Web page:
There follows below the two telegrams which were sent Cochran this afternoon and which set forth Phillips’ views on what he conceives to be “the real inwardness of the situation.”
1. “August 17, 4 p.m. For Cochran from Butterworth. The British interchange accomplishment with the French have convinced Phillips that the British and American Governments are about to be faced by the Daladier Government with the following alternatives.
- Resignation of the Daladier Government.
- Imposition of exchange control.
- Further depreciation of the franc presumably to another established but lower level.
Phillips does not think Daladier wants to resign and considers 1 an unlikely contingency.
As regards 2 and 3 he pressed me for a definition of the American attitude which I countered by pointing out (a) that I had no instructions on this point, and (b) that even the French Government itself had by the manner in which it had conducted the recent interchange accomplishment shown that they looked to the British, their allies, for a prior definition of attitude.
Phillips then said that as regards 2 he did not see how the French could impose exchange control and still adhere to the terms of the Tripartite Agreement and that as he had mentioned on so many previous occasions he did not believe that exchange control was workable in France. He asked whether it was also our opinion that the French Government had no existing legal powers with which to impose an exchange control and I told him that I had asked you the same question when I was in Paris 2 weeks ago and that you also did not know of any legal means by which exchange control could be imposed without obtaining the sanction of the French Parliament. He then said that that being the case he could not conceive of anything which would do more harm than the calling of the French Parliament for such a purpose at such a time and that on that score alone it should be excluded.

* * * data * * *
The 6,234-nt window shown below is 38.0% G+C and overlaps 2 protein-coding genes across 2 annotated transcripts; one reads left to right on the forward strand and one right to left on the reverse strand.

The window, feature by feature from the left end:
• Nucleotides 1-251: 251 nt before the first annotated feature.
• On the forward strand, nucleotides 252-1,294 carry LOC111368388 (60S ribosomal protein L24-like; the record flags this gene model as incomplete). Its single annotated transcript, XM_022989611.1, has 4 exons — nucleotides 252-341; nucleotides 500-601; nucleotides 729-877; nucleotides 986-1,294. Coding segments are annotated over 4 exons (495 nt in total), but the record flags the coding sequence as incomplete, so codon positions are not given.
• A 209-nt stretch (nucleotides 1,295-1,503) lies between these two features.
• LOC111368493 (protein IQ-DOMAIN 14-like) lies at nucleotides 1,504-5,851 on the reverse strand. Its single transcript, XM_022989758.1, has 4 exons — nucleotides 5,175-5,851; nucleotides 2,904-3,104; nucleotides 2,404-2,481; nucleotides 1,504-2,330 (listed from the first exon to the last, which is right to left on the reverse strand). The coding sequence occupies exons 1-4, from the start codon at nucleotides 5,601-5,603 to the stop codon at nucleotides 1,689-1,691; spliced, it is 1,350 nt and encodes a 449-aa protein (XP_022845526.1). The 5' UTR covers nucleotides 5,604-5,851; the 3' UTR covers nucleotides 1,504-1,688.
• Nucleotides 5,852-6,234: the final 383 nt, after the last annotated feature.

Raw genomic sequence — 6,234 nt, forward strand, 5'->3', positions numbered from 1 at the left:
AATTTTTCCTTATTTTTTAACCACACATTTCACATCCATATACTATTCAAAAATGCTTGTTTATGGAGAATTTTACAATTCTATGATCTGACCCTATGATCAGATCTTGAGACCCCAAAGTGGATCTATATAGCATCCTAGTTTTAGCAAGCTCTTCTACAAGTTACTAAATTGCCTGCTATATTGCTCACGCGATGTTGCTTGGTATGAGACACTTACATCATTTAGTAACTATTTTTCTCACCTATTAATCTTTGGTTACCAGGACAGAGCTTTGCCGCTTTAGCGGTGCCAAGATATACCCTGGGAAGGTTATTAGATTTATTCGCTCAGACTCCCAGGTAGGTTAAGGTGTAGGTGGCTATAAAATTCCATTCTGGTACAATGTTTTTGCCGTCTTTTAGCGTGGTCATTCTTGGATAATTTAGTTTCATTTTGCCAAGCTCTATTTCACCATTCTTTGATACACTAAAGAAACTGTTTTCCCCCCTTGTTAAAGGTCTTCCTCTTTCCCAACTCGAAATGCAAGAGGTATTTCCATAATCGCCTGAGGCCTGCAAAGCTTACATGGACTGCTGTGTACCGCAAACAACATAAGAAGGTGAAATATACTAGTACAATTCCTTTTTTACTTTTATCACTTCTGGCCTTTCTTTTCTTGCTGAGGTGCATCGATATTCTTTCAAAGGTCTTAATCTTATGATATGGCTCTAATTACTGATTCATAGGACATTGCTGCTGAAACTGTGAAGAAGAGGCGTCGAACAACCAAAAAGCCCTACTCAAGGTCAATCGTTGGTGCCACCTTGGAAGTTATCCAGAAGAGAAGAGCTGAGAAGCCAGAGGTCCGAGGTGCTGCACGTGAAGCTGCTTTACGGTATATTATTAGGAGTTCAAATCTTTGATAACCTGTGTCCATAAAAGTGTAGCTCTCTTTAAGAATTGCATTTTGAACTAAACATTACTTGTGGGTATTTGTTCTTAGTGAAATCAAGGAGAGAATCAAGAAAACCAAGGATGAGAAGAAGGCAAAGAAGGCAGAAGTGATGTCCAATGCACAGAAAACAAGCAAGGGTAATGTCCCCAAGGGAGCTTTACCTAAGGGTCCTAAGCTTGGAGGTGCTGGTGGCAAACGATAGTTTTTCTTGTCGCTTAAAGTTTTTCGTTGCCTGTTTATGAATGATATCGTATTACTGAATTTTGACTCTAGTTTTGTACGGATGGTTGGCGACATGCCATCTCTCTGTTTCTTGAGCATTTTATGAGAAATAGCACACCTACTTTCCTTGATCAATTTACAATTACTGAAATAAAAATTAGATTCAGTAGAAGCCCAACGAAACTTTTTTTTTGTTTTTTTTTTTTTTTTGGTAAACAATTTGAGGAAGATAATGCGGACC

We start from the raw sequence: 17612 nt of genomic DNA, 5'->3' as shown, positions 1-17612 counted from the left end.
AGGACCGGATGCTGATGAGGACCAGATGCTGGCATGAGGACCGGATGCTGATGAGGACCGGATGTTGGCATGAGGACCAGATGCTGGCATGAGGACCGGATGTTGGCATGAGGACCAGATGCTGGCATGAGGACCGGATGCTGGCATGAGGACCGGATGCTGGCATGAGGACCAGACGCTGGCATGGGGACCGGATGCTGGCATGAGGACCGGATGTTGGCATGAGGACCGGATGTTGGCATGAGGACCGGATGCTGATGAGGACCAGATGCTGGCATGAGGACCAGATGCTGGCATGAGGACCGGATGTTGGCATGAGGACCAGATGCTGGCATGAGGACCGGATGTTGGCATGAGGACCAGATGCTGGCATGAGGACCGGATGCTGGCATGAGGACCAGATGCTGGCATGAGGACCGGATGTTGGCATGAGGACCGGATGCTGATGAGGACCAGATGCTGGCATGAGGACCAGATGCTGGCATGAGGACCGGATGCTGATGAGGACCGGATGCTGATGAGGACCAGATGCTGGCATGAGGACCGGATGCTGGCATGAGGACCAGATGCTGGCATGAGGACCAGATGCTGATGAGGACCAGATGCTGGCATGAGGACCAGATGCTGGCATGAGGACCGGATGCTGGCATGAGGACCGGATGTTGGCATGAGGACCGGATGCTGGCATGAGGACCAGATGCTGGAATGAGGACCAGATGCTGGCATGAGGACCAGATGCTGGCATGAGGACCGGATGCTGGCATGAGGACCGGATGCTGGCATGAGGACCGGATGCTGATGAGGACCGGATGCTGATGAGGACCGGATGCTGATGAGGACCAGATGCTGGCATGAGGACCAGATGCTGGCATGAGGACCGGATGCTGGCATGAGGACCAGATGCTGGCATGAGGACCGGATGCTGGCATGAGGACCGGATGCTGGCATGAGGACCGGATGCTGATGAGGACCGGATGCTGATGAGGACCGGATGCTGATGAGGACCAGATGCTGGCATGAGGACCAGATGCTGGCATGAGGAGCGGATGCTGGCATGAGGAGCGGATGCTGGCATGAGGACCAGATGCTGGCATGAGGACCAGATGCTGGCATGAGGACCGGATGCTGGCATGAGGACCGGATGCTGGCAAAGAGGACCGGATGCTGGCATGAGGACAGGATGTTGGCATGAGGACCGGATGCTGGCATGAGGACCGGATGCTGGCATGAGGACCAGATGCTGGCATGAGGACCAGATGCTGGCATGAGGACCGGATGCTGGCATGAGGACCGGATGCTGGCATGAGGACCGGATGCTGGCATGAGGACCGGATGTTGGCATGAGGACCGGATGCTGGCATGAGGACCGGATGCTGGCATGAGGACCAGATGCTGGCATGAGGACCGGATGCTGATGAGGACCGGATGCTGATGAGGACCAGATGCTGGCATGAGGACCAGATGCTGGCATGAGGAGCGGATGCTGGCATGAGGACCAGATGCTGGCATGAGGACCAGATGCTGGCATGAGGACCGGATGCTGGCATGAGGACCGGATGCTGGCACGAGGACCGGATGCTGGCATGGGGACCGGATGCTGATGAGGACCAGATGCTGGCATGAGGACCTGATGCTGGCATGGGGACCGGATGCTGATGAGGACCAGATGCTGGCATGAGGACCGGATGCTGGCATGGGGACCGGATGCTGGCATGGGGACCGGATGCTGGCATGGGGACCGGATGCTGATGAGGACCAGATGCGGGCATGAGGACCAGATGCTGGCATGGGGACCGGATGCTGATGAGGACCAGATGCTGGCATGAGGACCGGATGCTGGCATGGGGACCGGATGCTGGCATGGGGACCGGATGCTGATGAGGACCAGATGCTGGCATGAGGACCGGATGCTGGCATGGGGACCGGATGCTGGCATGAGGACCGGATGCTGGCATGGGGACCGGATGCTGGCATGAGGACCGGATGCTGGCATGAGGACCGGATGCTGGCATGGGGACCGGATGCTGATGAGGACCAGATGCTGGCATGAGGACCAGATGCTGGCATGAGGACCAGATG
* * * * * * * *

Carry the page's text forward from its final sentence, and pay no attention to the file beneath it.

As regards 3 he said ‘we certainly are not going to advise the French to depreciate the franc further.’ I said I took it that that meant that the British would in the last analysis acquiesce to its depreciation, to which he agreed.
Phillips stated that the British have been advised by the French a monetary decision must be reached before Monday August 22 and therefore he wants an official expression of our attitude in the premises as soon as possible. He asked me when you would see the Secretary of the Treasury and I told him of the possibility of your leaving for Geneva tonight. He expressed strongly the hope that you would carry with you to the Secretary the above information and therefore this is being telegraphed to you. He particularly asked that it not be transmitted orally over the French telephone system. Given the Monday deadline Phillips wants an expression of our attitude by tomorrow afternoon if possible.
Copy to Washington.”[Page 294]
Telegram 2. “August 17, 5 p.m. For Cochran from Butterworth. Since talking with you I had occasion to see Phillips and told him that you might not leave tonight and that by staying you might obtain a statement from the French. He said he felt sure that no worthwhile statement would be forthcoming because the French were obviously awaiting an indication of the British Government’s views and that in turn [the British?] did not wish to move without prior consultation with us. He again urged most strongly the desirability of immediate action.
This I pass on to you for what it may be worth.”
While the first part of this message was being sent Phillips telephoned to say that he had just had “reliable advices from a private source in Paris” to the effect that there were two parties within the French Government as regards the alternatives 2 and 3 referred to above and that inasmuch as alternative 2 would require the calling of the French Parliament the advocates of this course would doubtless be defeated and might well have to be dropped from the Government. His informant also had warned him that Daladier had a way of signing papers which he had not himself prepared and to the contents of which he had not necessarily given careful consideration.
Will you please advise me tomorrow when I may expect our official reply. [Butterworth.]